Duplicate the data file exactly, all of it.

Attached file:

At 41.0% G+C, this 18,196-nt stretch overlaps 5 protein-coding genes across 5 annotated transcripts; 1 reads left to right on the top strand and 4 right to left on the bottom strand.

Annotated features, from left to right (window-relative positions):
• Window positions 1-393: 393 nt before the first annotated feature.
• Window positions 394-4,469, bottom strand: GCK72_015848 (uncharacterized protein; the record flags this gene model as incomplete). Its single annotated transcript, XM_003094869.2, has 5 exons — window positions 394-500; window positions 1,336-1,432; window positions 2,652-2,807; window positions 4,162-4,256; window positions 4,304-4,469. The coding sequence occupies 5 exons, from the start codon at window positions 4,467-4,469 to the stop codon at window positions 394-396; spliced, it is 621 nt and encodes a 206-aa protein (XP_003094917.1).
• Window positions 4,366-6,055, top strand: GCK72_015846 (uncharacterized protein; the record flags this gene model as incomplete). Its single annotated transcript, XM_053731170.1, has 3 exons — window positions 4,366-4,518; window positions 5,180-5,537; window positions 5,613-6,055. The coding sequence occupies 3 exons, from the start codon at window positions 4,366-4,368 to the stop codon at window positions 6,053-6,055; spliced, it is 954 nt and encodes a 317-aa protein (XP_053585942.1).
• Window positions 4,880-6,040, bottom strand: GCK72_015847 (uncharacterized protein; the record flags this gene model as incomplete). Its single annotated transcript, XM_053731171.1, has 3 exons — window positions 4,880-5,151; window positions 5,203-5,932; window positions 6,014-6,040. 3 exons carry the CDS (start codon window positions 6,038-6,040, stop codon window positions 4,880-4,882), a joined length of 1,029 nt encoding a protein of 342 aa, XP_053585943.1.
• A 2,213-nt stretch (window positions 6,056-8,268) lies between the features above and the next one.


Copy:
At 41.0% G+C, this 18,196-nt stretch overlaps 5 protein-coding genes across 5 annotated transcripts; 1 reads left to right on the top strand and 4 right to left on the bottom strand.

Annotated features, from left to right (window-relative positions):
• Window positions 1-393: 393 nt before the first annotated feature.
• Window positions 394-4,469, bottom strand: GCK72_015848 (uncharacterized protein; the record flags this gene model as incomplete). Its single annotated transcript, XM_003094869.2, has 5 exons — window positions 394-500; window positions 1,336-1,432; window positions 2,652-2,807; window positions 4,162-4,256; window positions 4,304-4,469. The coding sequence occupies 5 exons, from the start codon at window positions 4,467-4,469 to the stop codon at window positions 394-396; spliced, it is 621 nt and encodes a 206-aa protein (XP_003094917.1).
• Window positions 4,366-6,055, top strand: GCK72_015846 (uncharacterized protein; the record flags this gene model as incomplete). Its single annotated transcript, XM_053731170.1, has 3 exons — window positions 4,366-4,518; window positions 5,180-5,537; window positions 5,613-6,055. The coding sequence occupies 3 exons, from the start codon at window positions 4,366-4,368 to the stop codon at window positions 6,053-6,055; spliced, it is 954 nt and encodes a 317-aa protein (XP_053585942.1).
• Window positions 4,880-6,040, bottom strand: GCK72_015847 (uncharacterized protein; the record flags this gene model as incomplete). Its single annotated transcript, XM_053731171.1, has 3 exons — window positions 4,880-5,151; window positions 5,203-5,932; window positions 6,014-6,040. 3 exons carry the CDS (start codon window positions 6,038-6,040, stop codon window positions 4,880-4,882), a joined length of 1,029 nt encoding a protein of 342 aa, XP_053585943.1.
• A 2,213-nt stretch (window positions 6,056-8,268) lies between the features above and the next one.